Before putting your hands on bare wires, short them out first.

When you work on any in-wall electric circuits, shut off the power at the breaker. When you're absolutely sure the power is off, short out the wires using a screwdriver. If you have done everything correctly, nothing will happen; otherwise, a shower of sparks will indicate your error rather than you being electrocuted.

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When working on an appliance, put the plug in your pocket.

Make a habit of putting the plug of any appliance you're working on into your pocket. That way, you'll be less likely to accidentally work on it when it's plugged in.

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Stagger connections in electrical cord repairs to prevent short circuits.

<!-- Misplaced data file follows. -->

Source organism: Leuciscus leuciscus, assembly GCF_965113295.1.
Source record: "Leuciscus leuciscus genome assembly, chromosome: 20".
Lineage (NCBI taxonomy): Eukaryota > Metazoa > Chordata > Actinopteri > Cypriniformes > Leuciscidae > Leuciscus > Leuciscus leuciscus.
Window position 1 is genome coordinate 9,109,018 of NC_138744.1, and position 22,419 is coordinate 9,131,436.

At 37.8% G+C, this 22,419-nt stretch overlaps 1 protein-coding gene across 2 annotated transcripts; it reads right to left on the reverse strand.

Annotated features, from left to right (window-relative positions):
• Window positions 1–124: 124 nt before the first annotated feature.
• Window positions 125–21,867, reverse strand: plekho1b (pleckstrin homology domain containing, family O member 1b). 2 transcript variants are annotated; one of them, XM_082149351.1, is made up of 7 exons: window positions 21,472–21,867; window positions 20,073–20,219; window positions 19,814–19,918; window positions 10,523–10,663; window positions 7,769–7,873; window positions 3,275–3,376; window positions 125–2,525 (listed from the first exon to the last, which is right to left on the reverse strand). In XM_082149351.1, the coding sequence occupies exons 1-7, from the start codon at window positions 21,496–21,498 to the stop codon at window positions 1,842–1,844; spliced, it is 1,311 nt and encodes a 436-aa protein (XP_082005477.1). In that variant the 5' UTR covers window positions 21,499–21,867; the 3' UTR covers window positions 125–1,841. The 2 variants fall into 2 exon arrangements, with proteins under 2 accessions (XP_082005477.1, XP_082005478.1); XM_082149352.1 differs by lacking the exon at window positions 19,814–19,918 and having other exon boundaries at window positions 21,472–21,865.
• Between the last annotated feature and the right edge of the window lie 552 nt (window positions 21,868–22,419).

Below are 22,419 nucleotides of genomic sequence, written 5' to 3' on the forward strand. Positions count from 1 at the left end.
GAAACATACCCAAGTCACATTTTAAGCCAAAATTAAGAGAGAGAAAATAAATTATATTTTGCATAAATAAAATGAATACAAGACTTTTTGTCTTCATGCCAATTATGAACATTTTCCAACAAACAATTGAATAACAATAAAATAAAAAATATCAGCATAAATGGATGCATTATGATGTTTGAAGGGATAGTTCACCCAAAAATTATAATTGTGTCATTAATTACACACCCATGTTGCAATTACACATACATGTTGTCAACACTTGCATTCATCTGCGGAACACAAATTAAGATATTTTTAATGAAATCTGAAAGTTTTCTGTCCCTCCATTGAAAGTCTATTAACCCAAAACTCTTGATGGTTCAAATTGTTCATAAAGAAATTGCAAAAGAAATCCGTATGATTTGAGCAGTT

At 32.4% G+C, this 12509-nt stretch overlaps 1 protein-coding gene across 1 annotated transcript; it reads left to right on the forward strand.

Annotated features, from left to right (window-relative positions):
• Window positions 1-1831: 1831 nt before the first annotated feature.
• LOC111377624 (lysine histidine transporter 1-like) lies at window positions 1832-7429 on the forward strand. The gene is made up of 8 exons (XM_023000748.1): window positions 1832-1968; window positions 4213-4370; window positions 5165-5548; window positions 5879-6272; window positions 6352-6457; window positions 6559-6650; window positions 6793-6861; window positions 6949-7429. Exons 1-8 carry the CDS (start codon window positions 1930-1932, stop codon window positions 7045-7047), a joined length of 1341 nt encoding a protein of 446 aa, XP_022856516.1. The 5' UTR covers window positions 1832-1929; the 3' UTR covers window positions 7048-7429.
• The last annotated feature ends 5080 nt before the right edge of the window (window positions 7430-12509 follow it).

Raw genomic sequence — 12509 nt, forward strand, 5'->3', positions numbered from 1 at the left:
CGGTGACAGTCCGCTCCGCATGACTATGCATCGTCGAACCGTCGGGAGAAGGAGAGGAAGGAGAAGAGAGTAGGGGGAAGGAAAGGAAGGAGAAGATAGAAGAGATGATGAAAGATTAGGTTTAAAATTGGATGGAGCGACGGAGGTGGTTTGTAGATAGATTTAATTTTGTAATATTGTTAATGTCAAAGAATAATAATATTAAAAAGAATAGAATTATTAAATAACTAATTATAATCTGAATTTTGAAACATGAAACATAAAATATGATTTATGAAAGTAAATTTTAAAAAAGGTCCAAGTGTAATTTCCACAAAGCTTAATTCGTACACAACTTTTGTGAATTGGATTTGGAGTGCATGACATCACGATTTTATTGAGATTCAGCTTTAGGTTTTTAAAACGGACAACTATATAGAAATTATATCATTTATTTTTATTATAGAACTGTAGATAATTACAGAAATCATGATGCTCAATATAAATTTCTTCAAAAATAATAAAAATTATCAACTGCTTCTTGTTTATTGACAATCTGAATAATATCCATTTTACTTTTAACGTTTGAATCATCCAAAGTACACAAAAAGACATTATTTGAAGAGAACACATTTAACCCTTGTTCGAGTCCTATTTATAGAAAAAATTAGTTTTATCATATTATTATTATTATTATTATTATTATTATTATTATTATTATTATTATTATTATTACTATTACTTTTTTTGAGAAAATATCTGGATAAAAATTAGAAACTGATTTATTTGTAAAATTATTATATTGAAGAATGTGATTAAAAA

To repair a broken electrical cord, unplug the appliance and cut the section of damaged cord out. Separate the wires on one side and cut each wire separately so the length of each wire is staggered about an inch-and-a-half away from the other ends. Separate the wires on the other end the same way and stagger them so they'll match up with the lengths on the first end (that is, the longest length on one end is the shortest on the other.) It's preferrable to solder the ends together side-by-side after stripping off a quarter-inch of insulation, but if you don't have a soldering iron, strip a half-inch of insulation off each of the wires and twist matching pairs from the two pieces of cord together. When the repaired cord is straightened, none of the bare wires should touch one another since they are at least an inch apart. Wrap the whole job in electrical tape or use heat-shrink tubing so you don't electrocute yourself.

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